The Faulty Economy of the Cheap Tool

Written by admin

September 16, 2021

Manufacturing is an industry that carries a perception of high risk, because there are so many variables, sometimes, we can’t control the costs of. This makes those with manufacturing needs, and even those who may already be manufacturing feel uneasy about high upfront costs.


For a beginner, some costs in manufacturing are easy to connect the dots with: it takes a lot of care, concentration, and creativity to get the right design, for example, and a relatively brief discussion will clear any confusion around material costs.
But in the general chain of design, prototype, tooling, and manufacture, one item stands out like an alien artefact on an uncharted planet: tooling.


What is Tooling?


Simply put, tooling is the machine that will make your product. Tooling is what makes high volume production at low part cost possible.
If your product or parts of it are plastic, the tool will be an injection mould. If it contains stamped sheet metal, you will need a press tool. Bottles, bags, bobby pins and anything else you can think of all need their own tooling.
We will focus on injection moulding here as it is the most common process associated with consumer and industrial parts, however almost all tooling setups share the same investment/part cost relationship.
Thinking about tooling means thinking about how your budget can accommodate tooling…and this is where misconceptions thrive.


A Bad Part Can Blame Its Tools


When crunching the numbers, it’s easy to look at the budget required for tooling and try to shrink it – after all, it’s the final part that matters, not how you get there, right?
But this logic ignores the fundamental principles of injection moulding – and the financially beneficial long game of an investment in tooling.


Injection moulding is entirely based on the concept of making an investment in the tool and gaining a payoff in very cheap parts which you can mark up dramatically on a per unit basis. To go against this premise is to ignore the primary driver for going with plastic in the first place.
As the pre-eminent method of mass production, injection moulding is fast, repeatable, reliable, and well-insulated from cost fluctuations, as its feed stock material – plastic – is common as dirt. As a result, parts will basically always be dirt cheap.
But gaining a competitive edge means finding a way to ensure that these cheap parts are of high enough quality to justify a substantial mark up, and can be produced quickly with minimal to no errors – and it just so happens that the best way to address all these requirements is through a high-quality tool.
Consequently, investing in the tool is one of the most crucial steps to successful mass production –the larger and more thoughtfully built the tool is, the cheaper the final part.
It boils down to this: larger tools are more costly to both make and run, but because they make more parts at once, the resulting unit cost is always cheaper.


This is particularly true of complex plastic parts, such as those with features requiring sliding or rotating elements inside the cavity, or final parts that are constructed of a “family” of smaller parts all moulded together.
Investing in advanced tooling can also generate a return in ways other than pushing down the final part cost. Our clients often face the choice of making a few simple parts to do the job, or one complex part. Complex parts need a complex mould, but if we can reduce running costs such as the assembly or transport associated with having many bits and pieces in the supply chain, then the initial investment can be returned many times over.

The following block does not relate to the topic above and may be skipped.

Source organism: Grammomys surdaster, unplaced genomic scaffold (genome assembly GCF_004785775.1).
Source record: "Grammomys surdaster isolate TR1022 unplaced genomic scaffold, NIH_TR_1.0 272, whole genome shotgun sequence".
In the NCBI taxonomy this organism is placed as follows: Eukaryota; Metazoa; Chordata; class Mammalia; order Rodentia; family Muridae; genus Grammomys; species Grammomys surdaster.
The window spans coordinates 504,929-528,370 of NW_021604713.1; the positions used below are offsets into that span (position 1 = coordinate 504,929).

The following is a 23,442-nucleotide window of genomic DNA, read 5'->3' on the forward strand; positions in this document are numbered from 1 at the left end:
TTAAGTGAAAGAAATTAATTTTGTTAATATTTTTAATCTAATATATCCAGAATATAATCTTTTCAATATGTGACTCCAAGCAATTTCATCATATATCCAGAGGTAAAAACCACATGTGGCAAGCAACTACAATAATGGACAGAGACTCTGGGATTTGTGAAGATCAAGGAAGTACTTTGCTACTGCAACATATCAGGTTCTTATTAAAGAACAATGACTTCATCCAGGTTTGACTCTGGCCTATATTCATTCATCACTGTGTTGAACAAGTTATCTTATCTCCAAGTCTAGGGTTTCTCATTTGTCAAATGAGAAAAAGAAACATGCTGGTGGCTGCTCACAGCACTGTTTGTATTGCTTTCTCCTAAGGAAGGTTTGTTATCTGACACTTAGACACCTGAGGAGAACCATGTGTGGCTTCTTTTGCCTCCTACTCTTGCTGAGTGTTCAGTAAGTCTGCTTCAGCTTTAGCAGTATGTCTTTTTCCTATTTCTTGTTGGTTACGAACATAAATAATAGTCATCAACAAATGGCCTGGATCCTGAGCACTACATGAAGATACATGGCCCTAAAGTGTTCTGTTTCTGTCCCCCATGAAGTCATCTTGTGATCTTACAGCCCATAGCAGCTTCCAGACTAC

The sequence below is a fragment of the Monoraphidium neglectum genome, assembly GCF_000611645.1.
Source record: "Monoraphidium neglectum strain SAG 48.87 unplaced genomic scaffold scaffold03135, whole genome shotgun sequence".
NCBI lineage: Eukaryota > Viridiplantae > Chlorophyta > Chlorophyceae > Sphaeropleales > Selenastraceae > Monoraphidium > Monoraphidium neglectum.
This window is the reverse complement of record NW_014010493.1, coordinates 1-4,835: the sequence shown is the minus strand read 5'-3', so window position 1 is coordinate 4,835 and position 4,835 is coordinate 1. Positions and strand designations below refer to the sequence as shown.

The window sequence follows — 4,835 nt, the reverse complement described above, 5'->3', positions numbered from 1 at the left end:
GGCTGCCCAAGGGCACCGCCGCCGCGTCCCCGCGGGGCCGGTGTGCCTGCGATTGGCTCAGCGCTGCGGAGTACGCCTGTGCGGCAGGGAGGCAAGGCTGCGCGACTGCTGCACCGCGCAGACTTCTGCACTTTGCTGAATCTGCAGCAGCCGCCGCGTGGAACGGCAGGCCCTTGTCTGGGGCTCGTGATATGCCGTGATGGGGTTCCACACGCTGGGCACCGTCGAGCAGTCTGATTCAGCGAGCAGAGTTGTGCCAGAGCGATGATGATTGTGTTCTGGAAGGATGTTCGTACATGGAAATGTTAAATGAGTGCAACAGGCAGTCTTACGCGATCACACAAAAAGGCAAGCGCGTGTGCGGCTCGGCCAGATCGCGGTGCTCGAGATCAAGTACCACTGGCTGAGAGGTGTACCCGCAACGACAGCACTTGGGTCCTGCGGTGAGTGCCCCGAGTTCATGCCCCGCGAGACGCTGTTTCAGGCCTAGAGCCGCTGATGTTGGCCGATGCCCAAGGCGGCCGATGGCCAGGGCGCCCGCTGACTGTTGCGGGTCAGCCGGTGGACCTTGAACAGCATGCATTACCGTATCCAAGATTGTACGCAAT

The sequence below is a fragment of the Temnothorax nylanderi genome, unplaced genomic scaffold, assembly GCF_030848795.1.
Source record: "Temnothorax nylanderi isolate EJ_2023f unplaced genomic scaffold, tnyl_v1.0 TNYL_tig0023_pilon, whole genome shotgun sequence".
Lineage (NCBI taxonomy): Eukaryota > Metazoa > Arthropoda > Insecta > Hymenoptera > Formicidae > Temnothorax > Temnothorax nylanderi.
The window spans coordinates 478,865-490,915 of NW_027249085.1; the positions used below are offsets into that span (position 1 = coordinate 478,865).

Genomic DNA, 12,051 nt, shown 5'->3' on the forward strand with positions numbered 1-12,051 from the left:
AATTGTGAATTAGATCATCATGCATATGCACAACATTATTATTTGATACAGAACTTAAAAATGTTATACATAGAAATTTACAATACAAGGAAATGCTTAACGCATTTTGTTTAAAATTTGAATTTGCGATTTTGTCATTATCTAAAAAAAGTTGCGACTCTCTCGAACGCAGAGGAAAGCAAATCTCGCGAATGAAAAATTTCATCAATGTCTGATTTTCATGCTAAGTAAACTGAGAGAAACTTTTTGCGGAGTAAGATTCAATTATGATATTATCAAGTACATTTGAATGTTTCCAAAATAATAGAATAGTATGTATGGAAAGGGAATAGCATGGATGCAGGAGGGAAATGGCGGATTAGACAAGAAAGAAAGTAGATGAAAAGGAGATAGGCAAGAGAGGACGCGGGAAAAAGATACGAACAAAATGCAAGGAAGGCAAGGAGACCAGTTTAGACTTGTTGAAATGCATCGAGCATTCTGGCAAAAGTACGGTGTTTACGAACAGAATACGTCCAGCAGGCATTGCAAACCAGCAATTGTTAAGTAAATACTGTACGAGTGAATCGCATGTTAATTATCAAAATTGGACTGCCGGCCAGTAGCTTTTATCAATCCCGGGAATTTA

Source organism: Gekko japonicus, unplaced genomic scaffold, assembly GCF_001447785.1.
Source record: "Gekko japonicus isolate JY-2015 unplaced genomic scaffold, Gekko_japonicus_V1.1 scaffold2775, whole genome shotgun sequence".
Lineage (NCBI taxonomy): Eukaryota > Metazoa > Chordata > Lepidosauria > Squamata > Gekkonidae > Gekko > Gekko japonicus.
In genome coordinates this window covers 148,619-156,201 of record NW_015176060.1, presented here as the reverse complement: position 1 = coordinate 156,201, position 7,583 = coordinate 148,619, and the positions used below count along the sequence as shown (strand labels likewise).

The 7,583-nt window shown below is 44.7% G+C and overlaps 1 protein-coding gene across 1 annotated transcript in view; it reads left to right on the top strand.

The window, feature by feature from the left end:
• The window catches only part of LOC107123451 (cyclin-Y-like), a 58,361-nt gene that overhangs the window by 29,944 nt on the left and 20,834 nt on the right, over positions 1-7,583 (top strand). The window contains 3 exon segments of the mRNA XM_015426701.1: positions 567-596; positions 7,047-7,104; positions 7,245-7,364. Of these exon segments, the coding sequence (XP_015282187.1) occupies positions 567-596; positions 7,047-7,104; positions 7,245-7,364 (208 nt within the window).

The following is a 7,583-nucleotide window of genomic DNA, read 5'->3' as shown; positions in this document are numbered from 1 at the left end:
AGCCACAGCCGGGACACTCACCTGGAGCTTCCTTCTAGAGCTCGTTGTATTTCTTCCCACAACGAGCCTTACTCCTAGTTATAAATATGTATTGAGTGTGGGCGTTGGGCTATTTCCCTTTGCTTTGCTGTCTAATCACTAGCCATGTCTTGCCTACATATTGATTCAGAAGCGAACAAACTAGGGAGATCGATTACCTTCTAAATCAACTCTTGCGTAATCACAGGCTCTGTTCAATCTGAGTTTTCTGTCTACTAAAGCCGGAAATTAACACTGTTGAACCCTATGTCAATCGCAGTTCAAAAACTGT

A GOOD TOOL IS A GAME-DAY PLAYER THAT COSTS LESS IN THE LONG RUN.


It seems obvious, but over its lifespan, an injection moulding tool will have a lot of hot, high pressure plastic run through it. A lot.
Investing extra in a tool is essentially a means of safeguarding against the punishment it is about to receive. By putting more of your budget into the tool, you are investing in higher quality materials and preparation processes that make the tool easier to repair and extend its working life.
Our tools, for example, are made to last a minimum of one million shots (yes, seriously).
Going for a cut rate tool will get it built cheaper but this will come at the cost of a severely limited life. Worse, as a cheap tool will come with no guarantees, forward planning around tool maintenance costs is really a shot in the dark. All you know is it will break some time, and you will have to bear the cost or cease production.


What to Do When It’s Tool Time for You


When your part is ready to hit the market and you’d like to determine the best course of action for your tooling, then all you need is that golden, elusive thing: open, honest communication. Establish a dialogue with your manufacturer about your budget and your goals:
• If you want to make a part for sale, you need to explain what the end part needs to cost. That decision can drive the entire design, tool design and moulding chain – and result in getting something with long-term viability out of your investment.
• If you are making a part for incorporation into existing manufacturing, you need to communicate how much cheaper/faster/better that end product needs to be with the moulded part in it. From this, a good manufacturer can investigate the entire chain and make the adjustments to achieve that.
More expensive tools permit the manufacture of more complex, higher quality, or just plain better looking parts. The best way forward is to know what you want to achieve – so if you’re about to head into tooling, start thinking about what your part is for, what your end goal is, and how you can communicate this with your manufacturer.

You may also like

0 Comments

Submit a Comment

Your email address will not be published.